Moonbot Studios’ series pilot for The Numberlys has launched on Amazon Video, in search of a playful escape from a world too rigid.

The pilot is one of six children’s projects that Amazon debuted today in the US, UK, Germany and Austria. The other animation projects in Amazon’s fall pilot lineup are If You Give a Mouse a Cookie, Danger & Eggs, Eddie of the Realms Eternal, Everstar, and Yoyotoki HappyEars! Amazon customers are invited to watch and provide feedback on the shows that they wish to see turned into full series.

“The Numberlys characters reflect the Marx Brothers sensibilities of how we work, that haphazard, playful inventiveness,” Moonbot co-founder Brandon Oldenburg told Cartoon Brew. “Despite insurmountable challenges, they’re blissfully naive and go barreling right into things. Through trying to do something different, they discover new things they never would have expected.”

An animated series has been expected from Numberlys creators Oldenburg and William Joyce ever since their Webby-winning Numberlys app (based on Fritz Lang’s sci-fi epic Metropolis) and subsequent hardcover book led to an Annie-nominated short. Directed by Saul Blinkoff (Doc McStuffins, Kronk’s New Groove) and written by Joe Fallon (Between the Lions, Arthur), the good-natured Amazon bow follows five colorful numbers as they navigate a conformist metropolis of concrete and metal, striving to save a tree sprout from the marching throng. Using their imagination and invention, the Numberlys accessibly steer an all-ages pleaser away from more cynical terrain.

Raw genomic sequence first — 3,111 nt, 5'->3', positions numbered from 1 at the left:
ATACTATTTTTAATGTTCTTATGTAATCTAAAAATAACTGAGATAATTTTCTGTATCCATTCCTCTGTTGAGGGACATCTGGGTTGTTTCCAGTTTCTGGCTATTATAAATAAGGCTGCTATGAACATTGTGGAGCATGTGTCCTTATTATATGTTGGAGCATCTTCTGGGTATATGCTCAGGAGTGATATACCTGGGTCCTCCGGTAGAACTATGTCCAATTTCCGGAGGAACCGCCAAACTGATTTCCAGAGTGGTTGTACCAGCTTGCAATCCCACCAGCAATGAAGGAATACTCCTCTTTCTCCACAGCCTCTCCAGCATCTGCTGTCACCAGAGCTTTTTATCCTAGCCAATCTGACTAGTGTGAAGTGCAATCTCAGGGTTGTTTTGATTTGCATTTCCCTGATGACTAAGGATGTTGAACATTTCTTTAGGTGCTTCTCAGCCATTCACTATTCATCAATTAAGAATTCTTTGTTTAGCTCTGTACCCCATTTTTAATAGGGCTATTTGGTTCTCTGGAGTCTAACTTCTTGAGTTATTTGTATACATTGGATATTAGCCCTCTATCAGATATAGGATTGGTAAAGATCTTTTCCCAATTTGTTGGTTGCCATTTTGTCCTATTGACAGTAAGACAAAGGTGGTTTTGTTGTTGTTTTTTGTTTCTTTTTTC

Moonbot hopes Amazon customers, who can send feedback on shows they want expanded into full series, elect to give The Numberlys an extended life. The test pilot for Oldenburg and Joyce’s second multi-platform property, after The Fantastic Flying Books of Mr. Morris Lessmore, was produced concurrently with their Louisiana-based studio’s short, Taking Flight, which entered Oscar contention earlier this year.

“Every once in a while, a truly unique opportunity comes along to create something that is fresh, innovative and captures the imagination,” Blinkoff told Cartoon Brew, adding that The Numberlys’ merge of simple shapes and silhouettes with receding backgrounds gives it an “atmospheric perspective” atypical of your traditional preschool programming. “We worked very hard to get depth and texture into the show,” he said.

Oldenburg continues, “It’s an advanced concept for a preschool show, but we honestly feel that preschoolers have more space in their brains than anyone truly knows. We definitely want to speak up to them, and hopefully inspire them.”